Paging Phil... ("Japan Is Writing Off Nearly Half Its National Debt Without Creating Inflation. We Could Do It, Too.")

I know the notion that a government can solve its debt problem by having its own central bank buy up that debt is deeply misguided, but that's what this piece is advocating:

  Does our resident economic curmudgeon or anybody else feel like countering with a convincing (to those to whom it may not be as obvious that this is a bad idea) explanation of why the Japanese government's approach would not be a wise one to follow?

Love & Liberty,
                               ((( starchild )))

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It's very simple actually.

A government creates debt by borrowing. A government borrows by issuing government bonds or treasury bills. Usually those are sold to the people. A citizen "buys" government debt by delivering cash (or electronic credits) in exchange for the evidence of debt (e.g. T-bill). The evidence of debt is held by the citizen purchaser until it matures, at which time the government is expected to redeem (pay off) the debt for cash.
Enter the central bank to "save" the day. The central bank goes to the marketplace and buys the government debt (bonds, T-bills, whatever you want to call them). Here's where the flaw in thinking is exposed. What do you suppose the central bank uses to buy those government debts from the people that hold them? "Money" of course. Legal tender. Fiat currency. In other words, slips of paper printed out of thin air or, more likely, electronic credits created by the push of a button.
The very definition of "inflation" is an increase in the money supply. (Price increases are merely a symptom of inflation.) That is why we have price increases - because the US central bank keeps printing money.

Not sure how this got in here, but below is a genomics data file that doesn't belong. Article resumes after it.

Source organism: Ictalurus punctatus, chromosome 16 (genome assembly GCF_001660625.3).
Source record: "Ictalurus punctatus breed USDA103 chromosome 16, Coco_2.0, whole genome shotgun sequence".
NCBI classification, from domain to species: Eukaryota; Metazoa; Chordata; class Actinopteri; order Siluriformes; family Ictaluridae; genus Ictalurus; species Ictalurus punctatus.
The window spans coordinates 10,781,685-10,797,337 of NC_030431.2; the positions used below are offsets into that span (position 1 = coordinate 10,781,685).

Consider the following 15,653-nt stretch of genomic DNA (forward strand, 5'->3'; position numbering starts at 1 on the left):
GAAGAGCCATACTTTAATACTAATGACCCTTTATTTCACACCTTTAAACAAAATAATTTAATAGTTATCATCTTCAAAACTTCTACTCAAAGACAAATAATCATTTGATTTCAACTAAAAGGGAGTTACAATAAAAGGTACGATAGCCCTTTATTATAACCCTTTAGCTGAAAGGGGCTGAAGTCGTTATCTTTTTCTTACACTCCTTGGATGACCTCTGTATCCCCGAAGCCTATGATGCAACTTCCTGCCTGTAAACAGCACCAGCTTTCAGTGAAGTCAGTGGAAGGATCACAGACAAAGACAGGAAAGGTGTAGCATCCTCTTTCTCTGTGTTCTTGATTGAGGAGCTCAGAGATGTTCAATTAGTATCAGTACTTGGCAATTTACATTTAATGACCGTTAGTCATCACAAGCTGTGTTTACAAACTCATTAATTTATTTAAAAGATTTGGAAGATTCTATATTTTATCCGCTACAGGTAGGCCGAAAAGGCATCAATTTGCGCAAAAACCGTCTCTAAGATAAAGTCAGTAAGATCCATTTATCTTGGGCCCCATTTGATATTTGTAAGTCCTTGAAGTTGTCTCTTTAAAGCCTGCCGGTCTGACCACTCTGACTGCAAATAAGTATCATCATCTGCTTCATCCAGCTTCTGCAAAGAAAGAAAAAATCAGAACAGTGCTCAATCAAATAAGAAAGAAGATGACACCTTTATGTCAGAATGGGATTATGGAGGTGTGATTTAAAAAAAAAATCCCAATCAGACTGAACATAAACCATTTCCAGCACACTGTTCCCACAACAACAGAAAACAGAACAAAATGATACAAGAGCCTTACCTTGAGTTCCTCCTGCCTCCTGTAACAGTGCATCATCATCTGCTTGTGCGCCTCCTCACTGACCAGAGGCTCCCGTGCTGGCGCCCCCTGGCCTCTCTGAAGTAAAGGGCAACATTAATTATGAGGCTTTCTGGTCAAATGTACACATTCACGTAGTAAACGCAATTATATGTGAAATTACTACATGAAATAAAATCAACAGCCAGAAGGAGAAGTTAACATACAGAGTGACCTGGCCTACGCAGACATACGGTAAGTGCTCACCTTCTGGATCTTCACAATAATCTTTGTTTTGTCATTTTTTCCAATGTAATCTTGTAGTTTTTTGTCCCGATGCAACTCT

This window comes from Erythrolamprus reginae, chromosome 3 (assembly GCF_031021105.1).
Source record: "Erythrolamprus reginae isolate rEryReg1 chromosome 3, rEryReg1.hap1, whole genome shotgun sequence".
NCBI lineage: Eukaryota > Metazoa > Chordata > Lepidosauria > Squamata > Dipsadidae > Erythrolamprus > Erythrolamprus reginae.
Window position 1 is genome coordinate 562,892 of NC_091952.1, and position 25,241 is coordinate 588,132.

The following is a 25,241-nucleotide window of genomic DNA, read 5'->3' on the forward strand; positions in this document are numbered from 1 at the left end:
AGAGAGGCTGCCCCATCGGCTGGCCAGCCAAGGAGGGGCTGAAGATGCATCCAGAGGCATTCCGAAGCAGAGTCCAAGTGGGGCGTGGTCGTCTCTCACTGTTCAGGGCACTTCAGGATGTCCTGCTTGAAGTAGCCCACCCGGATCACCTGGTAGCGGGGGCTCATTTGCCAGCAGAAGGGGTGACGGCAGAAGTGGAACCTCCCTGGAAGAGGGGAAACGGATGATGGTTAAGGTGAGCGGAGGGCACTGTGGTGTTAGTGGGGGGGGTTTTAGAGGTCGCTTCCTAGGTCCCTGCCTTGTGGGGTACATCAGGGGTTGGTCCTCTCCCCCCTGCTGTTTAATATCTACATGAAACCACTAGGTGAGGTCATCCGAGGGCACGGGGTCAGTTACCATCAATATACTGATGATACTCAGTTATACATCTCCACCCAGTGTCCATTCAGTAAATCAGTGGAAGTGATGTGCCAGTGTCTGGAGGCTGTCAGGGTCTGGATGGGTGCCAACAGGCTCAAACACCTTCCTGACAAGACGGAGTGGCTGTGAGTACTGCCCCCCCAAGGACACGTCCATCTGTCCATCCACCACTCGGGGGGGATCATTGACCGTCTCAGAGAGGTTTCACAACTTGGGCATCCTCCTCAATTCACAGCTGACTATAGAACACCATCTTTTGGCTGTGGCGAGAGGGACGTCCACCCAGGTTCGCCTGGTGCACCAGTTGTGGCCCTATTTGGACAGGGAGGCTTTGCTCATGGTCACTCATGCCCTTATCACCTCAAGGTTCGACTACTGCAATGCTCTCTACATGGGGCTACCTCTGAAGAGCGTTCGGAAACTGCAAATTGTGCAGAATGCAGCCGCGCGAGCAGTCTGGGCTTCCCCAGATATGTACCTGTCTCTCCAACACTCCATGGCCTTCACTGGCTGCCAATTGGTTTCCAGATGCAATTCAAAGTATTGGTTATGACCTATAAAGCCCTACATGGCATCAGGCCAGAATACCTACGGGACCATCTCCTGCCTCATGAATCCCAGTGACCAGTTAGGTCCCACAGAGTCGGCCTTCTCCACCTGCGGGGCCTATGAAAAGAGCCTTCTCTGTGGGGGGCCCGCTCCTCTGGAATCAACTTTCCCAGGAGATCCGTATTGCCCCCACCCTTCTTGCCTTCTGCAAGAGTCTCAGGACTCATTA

That is why Japan will have price increases (commonly but erroneously referred to as inflation). It is the inevitable result of the creation of money out of thin air. It is a simple matter of supply and demand. If you increase the supply of anything, the "price" of it goes down. If you increase the supply of money, the "price" of each unit goes down, i.e. it loses its value. Devaluation of currency is reflected in higher prices; it takes more of it to buy any given thing.
Ellen Brown is an economic fool.
Nina Ortega Whitehurst
Don’t threaten or initiate force, or ask politicians to do it for you.

Resident economic curmudgeon? I wonder who that can be???

Maybe I will try my hand at unraveling this mystery.

First off, let’s notice that the article contains a glaring contradiction. The author says (1) Japan has been CANCELING its debt at the rate of $720 billion yen per year and (2) An interest free debt that is ROLLED OVER from year to year is effectively void.

Not even the best government economic idiot can cancel debt and roll it over at the same time. It has to be one or the other. I don't know enough about Japan to know which it is doing. If canceling, then no inflation would result because money is being removed from the economy. If rolling over, then no inflation would result because no new money is being created.

Additionally money creation usually results in inflation, but not always immediately. It depends on what people do with the money. The Japanese have always been great savers. If people bank the money instead of spending it, then money creation will not cause inflation. But of course, people do not bank money for ever; eventually they will want to spend it and it is at that point that inflation takes off.

If the BofJ is buying government debt, then it must be creating money. Apparently this new money is being parked in banks and not spent and that is why inflation is so low.

Les Mangus